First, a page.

On October 28th a JLENS (Joint Land Attack Cruise Missile Defense Elevated Netted Sensor) blimp undergoing testing at a U.S. Army base in Maryland (north of Washington DC) broke loose and drifted for nearly four hours and 240 kilometers until the deflation device (for such emergencies) activated and brought the blimp down. Because the blimp was dragging about 2,200 meters of tether (the cable that keeps the blimp in one place) some 26,000 civilians in its path (rural Maryland and Pennsylvania) lost electrical power for hours as the tether shorted out power lines. There were no injuries but all the damage and disruption is going to cost the army nearly $200 million. It is also likely to get the JLENS program shut down. While there have been JLENS type systems suffering runaway blimps in Afghanistan and Iraq, these did not make the news and were recovered and soon back in service. But a runaway blimp not far from the American capital is another matter. There were originally supposed to be 16 JLENS systems built by now but for a number of reasons there are only two and the other is in storage. JLENS technology has been useful even as JLENS itself has had many problems. The latest wandering blimp incident may prove fatal for JLENS.
Since the 1990s the U.S. Department of Defense has spent nearly $3 billion to develop JLENS a system that used tethered blimps to carry radars that could spot low-flying aircraft like helicopters, small planes and cruise missiles so that these targets could be attacked using missiles or autocannon, fired from the ground or the air, to destroy these hard to detect (using normal radars) targets. Even before the runaway JELENS there was a lot of political pressure to cancel JLENS because of failure to perform. Naturally it’s more complicated than that. While JLENS technology has proved very useful since September 11, 2001, there is concern that JLENS itself never achieved a high level of effectiveness and reliability in performing the task it was originally designed for. The manufacturer insists these accusations are baseless but it is true that JLENS has had several recent embarrassments when the system was not ready when needed or it was operational but did not spot the low flying threat or did spot it but could not tell if it was hostile.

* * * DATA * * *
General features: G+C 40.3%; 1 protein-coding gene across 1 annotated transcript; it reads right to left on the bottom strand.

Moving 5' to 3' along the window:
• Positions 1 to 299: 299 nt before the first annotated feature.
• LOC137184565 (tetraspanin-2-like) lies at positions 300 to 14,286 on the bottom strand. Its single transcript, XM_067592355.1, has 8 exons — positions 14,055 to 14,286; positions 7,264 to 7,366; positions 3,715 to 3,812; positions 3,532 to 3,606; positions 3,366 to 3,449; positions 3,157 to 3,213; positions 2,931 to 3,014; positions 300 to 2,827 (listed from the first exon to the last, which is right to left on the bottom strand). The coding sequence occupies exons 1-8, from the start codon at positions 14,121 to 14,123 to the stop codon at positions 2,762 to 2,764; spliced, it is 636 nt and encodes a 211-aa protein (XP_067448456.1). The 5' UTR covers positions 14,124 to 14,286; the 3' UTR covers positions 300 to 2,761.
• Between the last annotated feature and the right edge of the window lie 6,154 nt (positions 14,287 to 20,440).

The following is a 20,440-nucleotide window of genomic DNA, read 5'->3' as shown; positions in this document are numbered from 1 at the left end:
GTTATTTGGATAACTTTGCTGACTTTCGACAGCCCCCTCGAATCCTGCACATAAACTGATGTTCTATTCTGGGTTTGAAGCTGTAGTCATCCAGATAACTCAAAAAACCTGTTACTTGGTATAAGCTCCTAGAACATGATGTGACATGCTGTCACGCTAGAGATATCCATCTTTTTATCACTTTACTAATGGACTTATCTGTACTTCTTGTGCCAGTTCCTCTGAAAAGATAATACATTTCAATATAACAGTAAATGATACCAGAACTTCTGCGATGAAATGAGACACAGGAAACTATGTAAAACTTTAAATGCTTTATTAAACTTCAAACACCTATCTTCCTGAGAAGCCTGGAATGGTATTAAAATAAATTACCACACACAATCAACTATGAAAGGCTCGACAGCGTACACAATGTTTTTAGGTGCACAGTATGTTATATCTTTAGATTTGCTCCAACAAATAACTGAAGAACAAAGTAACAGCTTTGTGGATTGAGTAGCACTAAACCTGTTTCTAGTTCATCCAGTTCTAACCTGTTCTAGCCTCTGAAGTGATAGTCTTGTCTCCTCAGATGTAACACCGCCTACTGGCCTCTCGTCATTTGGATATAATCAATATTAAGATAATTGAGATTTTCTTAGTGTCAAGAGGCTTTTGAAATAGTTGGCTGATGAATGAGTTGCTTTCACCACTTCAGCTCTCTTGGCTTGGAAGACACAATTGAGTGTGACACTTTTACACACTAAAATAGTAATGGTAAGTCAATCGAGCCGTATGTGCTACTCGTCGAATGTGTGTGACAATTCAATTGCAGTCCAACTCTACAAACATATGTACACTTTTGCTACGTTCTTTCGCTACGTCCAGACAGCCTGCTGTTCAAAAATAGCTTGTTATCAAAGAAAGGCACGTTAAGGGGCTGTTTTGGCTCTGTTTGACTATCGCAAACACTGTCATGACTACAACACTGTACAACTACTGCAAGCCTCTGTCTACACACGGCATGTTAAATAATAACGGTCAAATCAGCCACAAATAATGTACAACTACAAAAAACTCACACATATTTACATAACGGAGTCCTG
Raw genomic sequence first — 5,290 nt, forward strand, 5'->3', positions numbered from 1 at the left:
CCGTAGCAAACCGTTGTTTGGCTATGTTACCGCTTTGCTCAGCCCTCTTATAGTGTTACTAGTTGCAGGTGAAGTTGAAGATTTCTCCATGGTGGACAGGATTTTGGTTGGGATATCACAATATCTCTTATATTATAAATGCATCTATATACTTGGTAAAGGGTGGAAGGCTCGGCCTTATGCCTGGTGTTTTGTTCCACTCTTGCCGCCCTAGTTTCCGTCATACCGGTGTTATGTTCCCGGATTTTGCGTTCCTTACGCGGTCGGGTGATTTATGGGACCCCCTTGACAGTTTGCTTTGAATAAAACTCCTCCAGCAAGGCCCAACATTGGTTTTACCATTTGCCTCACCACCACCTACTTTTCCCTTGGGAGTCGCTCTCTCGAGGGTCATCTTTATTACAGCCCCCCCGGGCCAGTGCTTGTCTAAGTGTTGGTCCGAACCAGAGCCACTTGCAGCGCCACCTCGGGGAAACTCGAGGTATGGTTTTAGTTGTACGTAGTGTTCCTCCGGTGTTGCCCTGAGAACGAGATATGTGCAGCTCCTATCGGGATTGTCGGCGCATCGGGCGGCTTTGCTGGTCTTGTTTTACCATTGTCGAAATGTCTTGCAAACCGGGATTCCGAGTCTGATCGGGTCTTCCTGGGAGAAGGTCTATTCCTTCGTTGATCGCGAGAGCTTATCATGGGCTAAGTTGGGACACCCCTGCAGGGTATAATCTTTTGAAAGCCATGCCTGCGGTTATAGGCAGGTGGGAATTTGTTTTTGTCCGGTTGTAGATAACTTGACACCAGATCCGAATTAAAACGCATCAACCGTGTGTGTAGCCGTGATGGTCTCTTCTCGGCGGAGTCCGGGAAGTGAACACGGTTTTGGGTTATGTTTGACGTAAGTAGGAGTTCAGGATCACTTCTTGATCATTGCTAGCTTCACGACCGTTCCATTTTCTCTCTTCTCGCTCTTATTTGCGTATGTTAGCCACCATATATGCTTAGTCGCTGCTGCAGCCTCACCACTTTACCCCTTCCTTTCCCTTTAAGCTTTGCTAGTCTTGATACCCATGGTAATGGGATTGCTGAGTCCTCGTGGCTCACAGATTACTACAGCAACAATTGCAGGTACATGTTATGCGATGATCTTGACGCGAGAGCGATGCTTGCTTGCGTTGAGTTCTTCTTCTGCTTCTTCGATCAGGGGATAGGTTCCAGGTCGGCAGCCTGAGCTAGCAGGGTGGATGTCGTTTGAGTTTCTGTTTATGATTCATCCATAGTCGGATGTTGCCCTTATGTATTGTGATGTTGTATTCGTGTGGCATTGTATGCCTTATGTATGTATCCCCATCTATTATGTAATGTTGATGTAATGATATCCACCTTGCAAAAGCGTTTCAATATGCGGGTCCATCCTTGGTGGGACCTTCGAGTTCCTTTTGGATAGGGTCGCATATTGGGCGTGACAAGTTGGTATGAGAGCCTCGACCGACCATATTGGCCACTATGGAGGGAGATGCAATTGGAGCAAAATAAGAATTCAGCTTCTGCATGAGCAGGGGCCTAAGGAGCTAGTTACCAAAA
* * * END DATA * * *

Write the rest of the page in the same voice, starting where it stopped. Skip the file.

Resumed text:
One of the original uses JLENS was developed for was to help defend offshore oil facilities from attack by terrorist speedboats. This it was able to do after 2003 in Iraq. But in more crowded environments (like urban areas) JLENS spotted too many low flying objects but could not tell which ones were a threat and which were not. This has now become an issue because JLENS type systems are no longer in Iraq.
The JLENS system uses two 75 meter (233 foot) long, helium filled, unmanned blimp equipped with radar and other sensors. A JLENS blimp is about 2.5 times the size as the more familiar advertising blimp. Actually, the JLENS blimp is an aerostat, a blimp like vehicle designed to always turn into the wind and stay in the same place. The JLENS blimp is unpowered and secured by a cable (tether) that can keep the aerostat in position at its maximum altitude of 5,000 meters (15,000 feet). At that altitude the JLENS aerostat can carry a two ton payload. The cable also supplies power, which means the blimp can stay up for about 30 days at a time before it has to be brought down for maintenance on its radars. Two radars are carried in each aerostat. One is a surveillance radar, the other is a precision track and illumination radar (PTIR). The surveillance radar provides long-range coverage (over 300 kilometers, exact range is secret), while the PTIR, which is a steerable system capable of tracking multiple targets, can focus in on items of interest. Thus each JLENS can cover a huge area and can pass target data to airborne or ground based missile systems for interception.